Democrats would keep their strong legislative majority in Mecklenburg County under new maps approved this week, though a handful of districts could be competitive.
Statewide, however, Republicans would be favored to keep their legislative majorities, according to some analyses.
Lawmakers approved the new plans Tuesday. They’ll now be reviewed by a panel of judges.
The panel ruled earlier this month that the 2017 districts drawn by the Republican-controlled legislature are unconstitutional political gerrymanders. It said Republicans drew the maps “with surgical precision” to dilute Democratic voting strength. The judges ordered new maps by Wednesday.
“I think it’s good for democracy and I think it’s good for Democrats quite frankly,” said Democratic Rep. Kelly Alexander, who chairs the Mecklenburg delegation. His District 107 would remain solidly Democratic.
Of Mecklenburg’s five Senate districts, three would “likely” go Democratic and two would “lean” Democratic, according to an analysis by political scientist Michael Bitzer of Catawba College.
One that would lean Democratic is District 37, now represented by Democratic Sen. Jeff Jackson. The new district would run southeast from central Charlotte to Matthews. It would include portions of the district that had been represented by Republican Dan Bishop — and now Mecklenburg’s only reliable Republican district.
Bishop, elected to Congress in last week’s special 9th District election, was the only Republican lawmaker from Mecklenburg County who survived the 2018 election. Party officials will select a replacement.
While Jackson’s new district would still lean Democratic, it’s still less Democratic than his current district. “I’m going from a very safe seat to a very competitive seat,” Jackson said. “It will be better for the county to have a competitive election here.”
Of the 12 House seats in the county, all have some changes. Eight are heavily Democratic and four could be competitive, Bitzer found. Those four also were competitive in 2018.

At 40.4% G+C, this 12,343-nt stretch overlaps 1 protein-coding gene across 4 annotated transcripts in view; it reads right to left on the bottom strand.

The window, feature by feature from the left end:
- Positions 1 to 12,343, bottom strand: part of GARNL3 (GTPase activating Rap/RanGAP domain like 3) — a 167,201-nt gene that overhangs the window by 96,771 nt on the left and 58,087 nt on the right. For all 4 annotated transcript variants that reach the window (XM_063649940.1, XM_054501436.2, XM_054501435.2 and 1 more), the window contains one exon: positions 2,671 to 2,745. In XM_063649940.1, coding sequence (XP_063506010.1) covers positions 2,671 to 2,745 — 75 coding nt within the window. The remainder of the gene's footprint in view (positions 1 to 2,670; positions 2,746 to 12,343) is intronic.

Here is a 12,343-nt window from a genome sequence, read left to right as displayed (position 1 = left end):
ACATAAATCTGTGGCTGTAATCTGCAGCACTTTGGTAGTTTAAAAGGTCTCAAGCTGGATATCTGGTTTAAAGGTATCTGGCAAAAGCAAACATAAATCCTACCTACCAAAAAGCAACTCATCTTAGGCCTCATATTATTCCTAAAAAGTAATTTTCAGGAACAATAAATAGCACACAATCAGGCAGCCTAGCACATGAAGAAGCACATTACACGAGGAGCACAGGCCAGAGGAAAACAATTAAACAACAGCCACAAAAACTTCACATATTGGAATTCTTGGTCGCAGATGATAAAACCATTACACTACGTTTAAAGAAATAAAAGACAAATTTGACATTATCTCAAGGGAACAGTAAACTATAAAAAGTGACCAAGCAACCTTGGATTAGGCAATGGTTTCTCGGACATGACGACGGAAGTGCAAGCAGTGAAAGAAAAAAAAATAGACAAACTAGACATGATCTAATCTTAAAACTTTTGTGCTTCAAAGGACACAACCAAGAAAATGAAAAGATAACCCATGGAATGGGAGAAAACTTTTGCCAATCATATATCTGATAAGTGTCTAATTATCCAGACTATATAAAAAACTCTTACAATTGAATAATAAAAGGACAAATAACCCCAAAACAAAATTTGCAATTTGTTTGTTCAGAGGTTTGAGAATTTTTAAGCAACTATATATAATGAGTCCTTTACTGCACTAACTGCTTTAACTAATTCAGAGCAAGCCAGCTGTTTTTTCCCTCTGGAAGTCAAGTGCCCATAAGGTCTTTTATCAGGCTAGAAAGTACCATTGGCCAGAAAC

Only one of those four would favor a Republican, according to Bitzer. That would be District 98 in north Mecklenburg. In 2018 Democrat Christy Clark unseated Republican Rep. Jon Bradford in the district.
“My district hardly changed at all, so I’m going to have the same race I had in 2018,” Clark said Wednesday.
Three southeast Charlotte districts — 103, 104 and 105 — would be competitive but lean Democratic, Bitzer found. In all three, Democrats unseated Republican incumbents last fall.
“In Mecklenburg, I think the collapse of the southern Republican area of the county and of Charlotte means that it is simply more of an uphill climb for a Republican to win,” Bitzer said Wednesday. “Even in the northern part of the county, that area is transition from a strong GOP area into competitiveness.”
Statewide, Democrats appear to have improved chances of picking up not only one more Senate seat in Mecklenburg but one that spans Wake and Franklin counties, according to an analysis by The Insider, a state government newsletter from The New & Observer.
In the House, it found that three districts now held by Democrats would lean slightly Republican while only one seat held by a Republican would have lean Democratic.
Democrats would need a net gain of five seats to take over the Senate and six to win control of the House.
Each state party had a different take on the maps.
Jonathan Sink, executive director of the state GOP, called them “a Democrat’s dream.”
“What more can Democrats ask for when they can’t win at the ballot box?” he said in a statement. “These maps, while they received widespread bipartisan support, are a Democrat’s dream. Fortunately, the fragmented left’s extreme agenda continues to drive voters to common-sense Republican candidates and causes.”
Democratic spokesman Robert Howard said his party is still reviewing the maps.
“But we maintain that the power to draw districts lines should not rest with politicians but instead should lie with an independent redistricting commission free of partisan bias,” he said.
Bitzer said his analysis is based on past voting behavior and isn’t necessarily predictive.
“Going into 2020, tell me what the dynamics of that election are like, especially on things like presidential approval and who the Democratic nominee is, and we could have a better sense of direction,” he said. “But right now, the only value that these district numbers tell us is, all things being equal, normal, and like 2016, we should expect these districts to politically ‘behave’ in these directions. But as we all know, nothing really is normal in our politics.”
If approved by the court, the maps would be used in 2020. Democrats, who broke the GOP super-majorities in 2018, will try to take over one or both of the chambers. For both parties, 2020 isn’t a normal year.
Whoever is elected will use new census numbers to redraw legislative and congressional districts for the next decade.
“People think we have elections every two years — we have elections every 10 years,” Jackson said. “This is the Super Bowl.”